Pathologic Basis of Veterinary Disease - Elsevier eBook on VitalSource (Retail Access Card), 6th Edition
Diagnose and manage diseases using the newest information and research! Pathologic Basis of Veterinary Disease – Expert Consult, 6th Edition provides complete, illustrated coverage of both general pathology and the pathology of organ systems of domestic animals. Addressing species from dogs and cats to pigs and cattle — and many more — this reference describes the lesions and pathogeneses of diseases, how cells and tissues respond to injury, and the interplay of host defense mechanisms with microbes and injurious agents. Updates include the latest scientific advances and diagnostic information. Written by a team of expert contributors, this book includes an Expert Consult website with access to the complete digital book plus thousands of images and guidelines for sample acquisition and for performing a complete necropsy.
- Complete coverage of both general pathology and pathology of organ systems is provided in one convenient resource, and includes the latest information available.
- Over 20 recognized experts deliver the most relevant information for the practitioner, student, or individual preparing for the American College of Veterinary Pathology board examination.
- UPDATED content on cellular and organ system pathology includes the latest insights into the science of inflammation, healing, and molecular carcinogenesis, as well as expanded coverage of genetics and disease.
- Over 2,100 full-color illustrations include color schematics, flow charts, and diagrammatic representations of disease processes as well as summary tables and boxes, making it easier to understand difficult concepts.
- Clear, up-to-date explanations of disease mechanisms describe cell, tissue, and organ response to injury and infection.
- Easy-to-follow organization for each systemic disease chapter includes a brief review of basic principles related to anatomy, structure, and function, followed by congenital and functional abnormalities and discussions of infectious disease responses, helping you apply principles to veterinary practice.
- Expert Consult website provides the reader with the complete digital text plus: An image collection; guidelines for performing a complete, systematic necropsy and appropriate sample acquisition for all organ systems; a comprehensive glossary; and an appendix of photographic techniques in veterinary pathology.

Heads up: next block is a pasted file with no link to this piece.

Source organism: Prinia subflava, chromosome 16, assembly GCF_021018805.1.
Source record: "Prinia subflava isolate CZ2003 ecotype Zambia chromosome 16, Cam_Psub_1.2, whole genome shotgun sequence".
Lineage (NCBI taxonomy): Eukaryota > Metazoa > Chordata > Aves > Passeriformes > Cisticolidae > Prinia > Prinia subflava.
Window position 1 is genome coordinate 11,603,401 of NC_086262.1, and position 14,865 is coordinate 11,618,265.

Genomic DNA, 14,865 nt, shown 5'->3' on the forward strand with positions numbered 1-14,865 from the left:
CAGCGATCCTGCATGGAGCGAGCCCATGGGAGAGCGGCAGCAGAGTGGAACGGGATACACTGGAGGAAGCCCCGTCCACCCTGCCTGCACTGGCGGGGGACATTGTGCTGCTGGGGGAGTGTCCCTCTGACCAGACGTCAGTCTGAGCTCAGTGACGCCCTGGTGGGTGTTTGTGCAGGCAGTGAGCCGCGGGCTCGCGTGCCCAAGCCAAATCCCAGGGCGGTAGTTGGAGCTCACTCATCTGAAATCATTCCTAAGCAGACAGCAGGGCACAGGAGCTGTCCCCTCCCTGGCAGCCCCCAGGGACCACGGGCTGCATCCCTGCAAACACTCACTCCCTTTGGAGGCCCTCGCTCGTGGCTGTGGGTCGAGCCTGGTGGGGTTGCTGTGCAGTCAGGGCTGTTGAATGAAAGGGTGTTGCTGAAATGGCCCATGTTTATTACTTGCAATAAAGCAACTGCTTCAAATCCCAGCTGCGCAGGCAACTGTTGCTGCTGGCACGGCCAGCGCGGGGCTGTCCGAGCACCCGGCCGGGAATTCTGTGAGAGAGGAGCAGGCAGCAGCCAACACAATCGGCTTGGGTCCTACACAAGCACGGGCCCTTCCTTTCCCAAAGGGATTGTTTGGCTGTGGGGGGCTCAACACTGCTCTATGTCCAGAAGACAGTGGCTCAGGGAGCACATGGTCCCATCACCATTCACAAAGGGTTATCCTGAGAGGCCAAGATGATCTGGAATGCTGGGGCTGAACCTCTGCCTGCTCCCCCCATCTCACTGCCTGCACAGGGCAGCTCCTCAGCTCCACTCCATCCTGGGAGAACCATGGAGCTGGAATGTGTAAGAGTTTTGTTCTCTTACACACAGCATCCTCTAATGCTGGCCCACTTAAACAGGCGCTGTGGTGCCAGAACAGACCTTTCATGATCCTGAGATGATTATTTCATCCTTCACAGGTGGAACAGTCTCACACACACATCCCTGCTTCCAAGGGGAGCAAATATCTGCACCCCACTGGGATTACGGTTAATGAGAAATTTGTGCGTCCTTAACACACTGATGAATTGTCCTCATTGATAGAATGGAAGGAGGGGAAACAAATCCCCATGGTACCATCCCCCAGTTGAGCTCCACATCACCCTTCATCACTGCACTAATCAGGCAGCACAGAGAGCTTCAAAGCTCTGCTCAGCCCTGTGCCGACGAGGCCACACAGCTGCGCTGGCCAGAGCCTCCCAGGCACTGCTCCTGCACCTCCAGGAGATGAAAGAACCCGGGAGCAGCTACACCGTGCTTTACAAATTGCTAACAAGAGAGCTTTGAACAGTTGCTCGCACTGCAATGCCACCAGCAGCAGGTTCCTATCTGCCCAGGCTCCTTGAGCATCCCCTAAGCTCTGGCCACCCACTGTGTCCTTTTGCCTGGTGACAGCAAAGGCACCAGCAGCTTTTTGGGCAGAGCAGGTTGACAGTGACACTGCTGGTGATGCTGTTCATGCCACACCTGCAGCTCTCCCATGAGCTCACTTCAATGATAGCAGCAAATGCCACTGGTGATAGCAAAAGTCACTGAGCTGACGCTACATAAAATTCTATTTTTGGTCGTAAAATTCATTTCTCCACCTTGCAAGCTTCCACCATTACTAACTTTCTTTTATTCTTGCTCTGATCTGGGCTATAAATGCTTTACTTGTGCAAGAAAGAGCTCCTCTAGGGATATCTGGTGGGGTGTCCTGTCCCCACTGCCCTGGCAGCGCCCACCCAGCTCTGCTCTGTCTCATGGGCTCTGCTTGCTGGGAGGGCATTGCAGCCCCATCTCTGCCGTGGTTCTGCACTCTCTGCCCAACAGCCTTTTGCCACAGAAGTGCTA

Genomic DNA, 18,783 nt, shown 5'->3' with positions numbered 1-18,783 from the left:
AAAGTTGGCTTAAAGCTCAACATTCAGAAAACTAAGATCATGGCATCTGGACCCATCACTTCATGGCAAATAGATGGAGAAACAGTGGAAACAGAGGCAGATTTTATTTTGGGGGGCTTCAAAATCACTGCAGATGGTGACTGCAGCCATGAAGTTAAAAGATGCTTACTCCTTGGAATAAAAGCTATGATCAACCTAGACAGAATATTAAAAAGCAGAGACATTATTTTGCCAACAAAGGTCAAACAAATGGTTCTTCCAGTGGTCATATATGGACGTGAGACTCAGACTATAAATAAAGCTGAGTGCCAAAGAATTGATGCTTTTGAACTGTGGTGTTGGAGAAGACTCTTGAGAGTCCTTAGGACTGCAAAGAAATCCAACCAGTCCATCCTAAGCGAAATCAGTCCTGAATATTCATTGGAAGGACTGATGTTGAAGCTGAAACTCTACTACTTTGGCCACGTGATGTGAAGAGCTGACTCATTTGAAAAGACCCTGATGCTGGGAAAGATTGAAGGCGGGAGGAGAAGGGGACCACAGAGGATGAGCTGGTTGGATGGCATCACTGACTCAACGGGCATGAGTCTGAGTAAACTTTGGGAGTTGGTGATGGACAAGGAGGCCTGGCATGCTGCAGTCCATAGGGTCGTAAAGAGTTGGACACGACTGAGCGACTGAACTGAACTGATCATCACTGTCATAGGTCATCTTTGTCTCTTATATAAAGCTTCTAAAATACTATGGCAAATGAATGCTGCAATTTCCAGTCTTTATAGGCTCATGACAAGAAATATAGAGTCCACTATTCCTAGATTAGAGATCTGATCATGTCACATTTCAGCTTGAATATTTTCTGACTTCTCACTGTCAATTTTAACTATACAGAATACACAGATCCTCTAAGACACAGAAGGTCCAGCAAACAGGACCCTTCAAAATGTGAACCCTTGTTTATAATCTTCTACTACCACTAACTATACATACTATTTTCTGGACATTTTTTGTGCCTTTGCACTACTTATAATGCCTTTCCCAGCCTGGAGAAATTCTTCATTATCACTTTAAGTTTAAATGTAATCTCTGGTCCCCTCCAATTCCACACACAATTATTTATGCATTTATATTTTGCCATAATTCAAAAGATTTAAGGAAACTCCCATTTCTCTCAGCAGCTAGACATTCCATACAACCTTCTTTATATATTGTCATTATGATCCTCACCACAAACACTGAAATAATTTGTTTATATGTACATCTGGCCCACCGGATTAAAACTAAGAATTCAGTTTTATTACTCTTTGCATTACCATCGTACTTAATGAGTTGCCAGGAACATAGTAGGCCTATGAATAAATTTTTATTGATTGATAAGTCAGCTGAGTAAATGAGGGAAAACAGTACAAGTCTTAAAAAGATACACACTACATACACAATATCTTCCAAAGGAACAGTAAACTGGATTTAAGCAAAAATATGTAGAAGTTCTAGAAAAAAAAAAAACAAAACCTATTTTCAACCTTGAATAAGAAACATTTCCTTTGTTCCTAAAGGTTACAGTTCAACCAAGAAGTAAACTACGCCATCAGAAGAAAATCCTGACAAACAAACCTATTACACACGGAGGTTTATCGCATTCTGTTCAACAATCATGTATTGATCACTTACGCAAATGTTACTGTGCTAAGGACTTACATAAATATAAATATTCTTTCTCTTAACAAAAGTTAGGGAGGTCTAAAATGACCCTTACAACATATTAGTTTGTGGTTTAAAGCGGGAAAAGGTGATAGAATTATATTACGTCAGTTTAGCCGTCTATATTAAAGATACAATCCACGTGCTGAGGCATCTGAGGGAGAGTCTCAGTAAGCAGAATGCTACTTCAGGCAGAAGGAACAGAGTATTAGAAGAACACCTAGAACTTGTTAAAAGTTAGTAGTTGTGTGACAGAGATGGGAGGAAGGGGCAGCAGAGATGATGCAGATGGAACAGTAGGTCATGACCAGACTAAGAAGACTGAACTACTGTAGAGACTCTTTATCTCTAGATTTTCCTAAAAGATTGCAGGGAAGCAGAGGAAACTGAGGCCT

- NEW line drawings and schematic diagrams depict current concepts about pathogeneses and lesions of veterinary diseases.
- NEW! Essential Concept boxes in each basic pathology chapter break down long and complicated topics, making it easier to understand lesions and pathogeneses in the ‘organ system’ chapters.
- NEW! Key Readings Index at the beginning of each chapter includes page numbers, making important information easy to locate.
Part One: General Pathology
1. Mechanisms and Morphology of Cellular Injury, Adaptation, and Death
2. Vascular Disorders and Thrombosis
3. Inflammation and Healing
4. Mechanisms of Microbial Infections
5. Diseases of Immunity
6. Neoplasia and Tumor Biology
Part Two: Pathology of Organ Systems
7. Alimentary System and the Peritoneum, Omentum, Mesentery, and Peritoneal Cavity
8. Hepatobiliary System and Exocrine Pancreas
9. Respiratory System, Mediastinum, and Pleurae
10. Cardiovascular System and Lymphatic Vessels
11. The Urinary System
12. Endocrine System
13. Bone Marrow, Blood Cells, and the Lymphatic System/Lymphoid System
14. Nervous System
15. Skeletal Muscle
16. Bone, Joints, Tendons, and Ligaments
17. The Integument
18. Female Reproductive System and Mammae
19. Male Reproductive System
20. The Ear
21. The Eye
James F. Zachary, DVM, PhD, Diplomate, American Colllege of Veterinary Pathologists; Professor of Veterinary Pathology, Department of Pathobiology, College of Veterinary Medicine, University of Illinois, Urbana, IL and M. Donald McGavin, MVSc, PhD, FACVSc, Diplomate, American College of Veterinary Pathologists, Professor Emeritus of Veterinary Pathology, Department of Pathobiology, College of Veterinary Medicine, University of Tennessee, Knoxville, TN